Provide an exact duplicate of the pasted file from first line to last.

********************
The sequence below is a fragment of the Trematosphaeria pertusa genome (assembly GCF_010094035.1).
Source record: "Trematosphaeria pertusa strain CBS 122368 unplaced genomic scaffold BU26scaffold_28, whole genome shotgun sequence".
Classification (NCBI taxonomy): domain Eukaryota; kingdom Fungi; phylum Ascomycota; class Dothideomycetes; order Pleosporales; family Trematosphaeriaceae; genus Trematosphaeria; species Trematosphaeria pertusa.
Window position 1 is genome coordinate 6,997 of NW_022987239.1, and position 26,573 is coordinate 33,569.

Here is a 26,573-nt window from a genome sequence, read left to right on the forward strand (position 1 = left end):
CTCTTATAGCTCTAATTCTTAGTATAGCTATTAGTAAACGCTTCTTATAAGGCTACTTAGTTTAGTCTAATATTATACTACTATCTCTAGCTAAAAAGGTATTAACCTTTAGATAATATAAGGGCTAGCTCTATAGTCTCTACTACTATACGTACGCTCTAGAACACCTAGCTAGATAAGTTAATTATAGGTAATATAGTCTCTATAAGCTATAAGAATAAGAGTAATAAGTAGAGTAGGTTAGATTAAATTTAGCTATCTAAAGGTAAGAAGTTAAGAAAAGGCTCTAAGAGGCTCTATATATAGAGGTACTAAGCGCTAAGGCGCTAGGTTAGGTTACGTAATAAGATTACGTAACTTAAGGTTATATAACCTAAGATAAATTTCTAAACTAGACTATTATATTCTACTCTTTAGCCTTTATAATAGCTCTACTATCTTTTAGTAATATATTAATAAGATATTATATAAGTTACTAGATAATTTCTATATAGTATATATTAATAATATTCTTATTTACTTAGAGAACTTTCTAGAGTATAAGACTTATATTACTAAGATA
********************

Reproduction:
The sequence below is a fragment of the Trematosphaeria pertusa genome (assembly GCF_010094035.1).
Source record: "Trematosphaeria pertusa strain CBS 122368 unplaced genomic scaffold BU26scaffold_28, whole genome shotgun sequence".
Classification (NCBI taxonomy): domain Eukaryota; kingdom Fungi; phylum Ascomycota; class Dothideomycetes; order Pleosporales; family Trematosphaeriaceae; genus Trematosphaeria; species Trematosphaeria pertusa.
Window position 1 is genome coordinate 6,997 of NW_022987239.1, and position 26,573 is coordinate 33,569.

Here is a 26,573-nt window from a genome sequence, read left to right on the forward strand (position 1 = left end):
CTCTTATAGCTCTAATTCTTAGTATAGCTATTAGTAAACGCTTCTTATAAGGCTACTTAGTTTAGTCTAATATTATACTACTATCTCTAGCTAAAAAGGTATTAACCTTTAGATAATATAAGGGCTAGCTCTATAGTCTCTACTACTATACGTACGCTCTAGAACACCTAGCTAGATAAGTTAATTATAGGTAATATAGTCTCTATAAGCTATAAGAATAAGAGTAATAAGTAGAGTAGGTTAGATTAAATTTAGCTATCTAAAGGTAAGAAGTTAAGAAAAGGCTCTAAGAGGCTCTATATATAGAGGTACTAAGCGCTAAGGCGCTAGGTTAGGTTACGTAATAAGATTACGTAACTTAAGGTTATATAACCTAAGATAAATTTCTAAACTAGACTATTATATTCTACTCTTTAGCCTTTATAATAGCTCTACTATCTTTTAGTAATATATTAATAAGATATTATATAAGTTACTAGATAATTTCTATATAGTATATATTAATAATATTCTTATTTACTTAGAGAACTTTCTAGAGTATAAGACTTATATTACTAAGATA